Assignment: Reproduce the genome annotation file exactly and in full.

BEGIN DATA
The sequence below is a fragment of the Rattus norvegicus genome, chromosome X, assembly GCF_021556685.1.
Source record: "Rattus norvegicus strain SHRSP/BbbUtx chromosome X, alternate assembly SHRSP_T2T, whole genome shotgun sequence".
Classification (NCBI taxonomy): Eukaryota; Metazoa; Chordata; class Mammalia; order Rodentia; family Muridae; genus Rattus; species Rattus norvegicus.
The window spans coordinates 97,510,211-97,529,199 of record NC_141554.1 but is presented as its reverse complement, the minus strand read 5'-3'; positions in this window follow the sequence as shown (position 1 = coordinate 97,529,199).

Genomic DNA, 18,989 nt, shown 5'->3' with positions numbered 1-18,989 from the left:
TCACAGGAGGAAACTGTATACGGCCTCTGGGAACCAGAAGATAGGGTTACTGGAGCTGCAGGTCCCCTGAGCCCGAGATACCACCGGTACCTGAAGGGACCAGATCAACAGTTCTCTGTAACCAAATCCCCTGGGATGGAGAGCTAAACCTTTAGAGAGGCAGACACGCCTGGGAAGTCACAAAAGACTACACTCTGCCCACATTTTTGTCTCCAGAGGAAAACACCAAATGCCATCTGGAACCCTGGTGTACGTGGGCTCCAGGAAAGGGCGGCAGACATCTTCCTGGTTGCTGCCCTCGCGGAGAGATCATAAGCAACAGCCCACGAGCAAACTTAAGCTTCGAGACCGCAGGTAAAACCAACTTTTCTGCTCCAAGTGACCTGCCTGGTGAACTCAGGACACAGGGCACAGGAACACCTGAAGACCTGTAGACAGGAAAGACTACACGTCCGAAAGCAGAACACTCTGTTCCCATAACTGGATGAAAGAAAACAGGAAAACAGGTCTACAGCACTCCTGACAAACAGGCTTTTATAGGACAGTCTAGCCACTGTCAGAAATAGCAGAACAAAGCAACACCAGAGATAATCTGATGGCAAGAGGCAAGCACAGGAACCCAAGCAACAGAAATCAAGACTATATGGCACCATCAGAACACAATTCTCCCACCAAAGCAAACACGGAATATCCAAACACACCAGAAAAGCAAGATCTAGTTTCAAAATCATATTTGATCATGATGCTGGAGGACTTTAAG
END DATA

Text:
The sequence below is a fragment of the Rattus norvegicus genome, chromosome X, assembly GCF_021556685.1.
Source record: "Rattus norvegicus strain SHRSP/BbbUtx chromosome X, alternate assembly SHRSP_T2T, whole genome shotgun sequence".
Classification (NCBI taxonomy): Eukaryota; Metazoa; Chordata; class Mammalia; order Rodentia; family Muridae; genus Rattus; species Rattus norvegicus.
The window spans coordinates 97,510,211-97,529,199 of record NC_141554.1 but is presented as its reverse complement, the minus strand read 5'-3'; positions in this window follow the sequence as shown (position 1 = coordinate 97,529,199).

Genomic DNA, 18,989 nt, shown 5'->3' with positions numbered 1-18,989 from the left:
TCACAGGAGGAAACTGTATACGGCCTCTGGGAACCAGAAGATAGGGTTACTGGAGCTGCAGGTCCCCTGAGCCCGAGATACCACCGGTACCTGAAGGGACCAGATCAACAGTTCTCTGTAACCAAATCCCCTGGGATGGAGAGCTAAACCTTTAGAGAGGCAGACACGCCTGGGAAGTCACAAAAGACTACACTCTGCCCACATTTTTGTCTCCAGAGGAAAACACCAAATGCCATCTGGAACCCTGGTGTACGTGGGCTCCAGGAAAGGGCGGCAGACATCTTCCTGGTTGCTGCCCTCGCGGAGAGATCATAAGCAACAGCCCACGAGCAAACTTAAGCTTCGAGACCGCAGGTAAAACCAACTTTTCTGCTCCAAGTGACCTGCCTGGTGAACTCAGGACACAGGGCACAGGAACACCTGAAGACCTGTAGACAGGAAAGACTACACGTCCGAAAGCAGAACACTCTGTTCCCATAACTGGATGAAAGAAAACAGGAAAACAGGTCTACAGCACTCCTGACAAACAGGCTTTTATAGGACAGTCTAGCCACTGTCAGAAATAGCAGAACAAAGCAACACCAGAGATAATCTGATGGCAAGAGGCAAGCACAGGAACCCAAGCAACAGAAATCAAGACTATATGGCACCATCAGAACACAATTCTCCCACCAAAGCAAACACGGAATATCCAAACACACCAGAAAAGCAAGATCTAGTTTCAAAATCATATTTGATCATGATGCTGGAGGACTTTAAG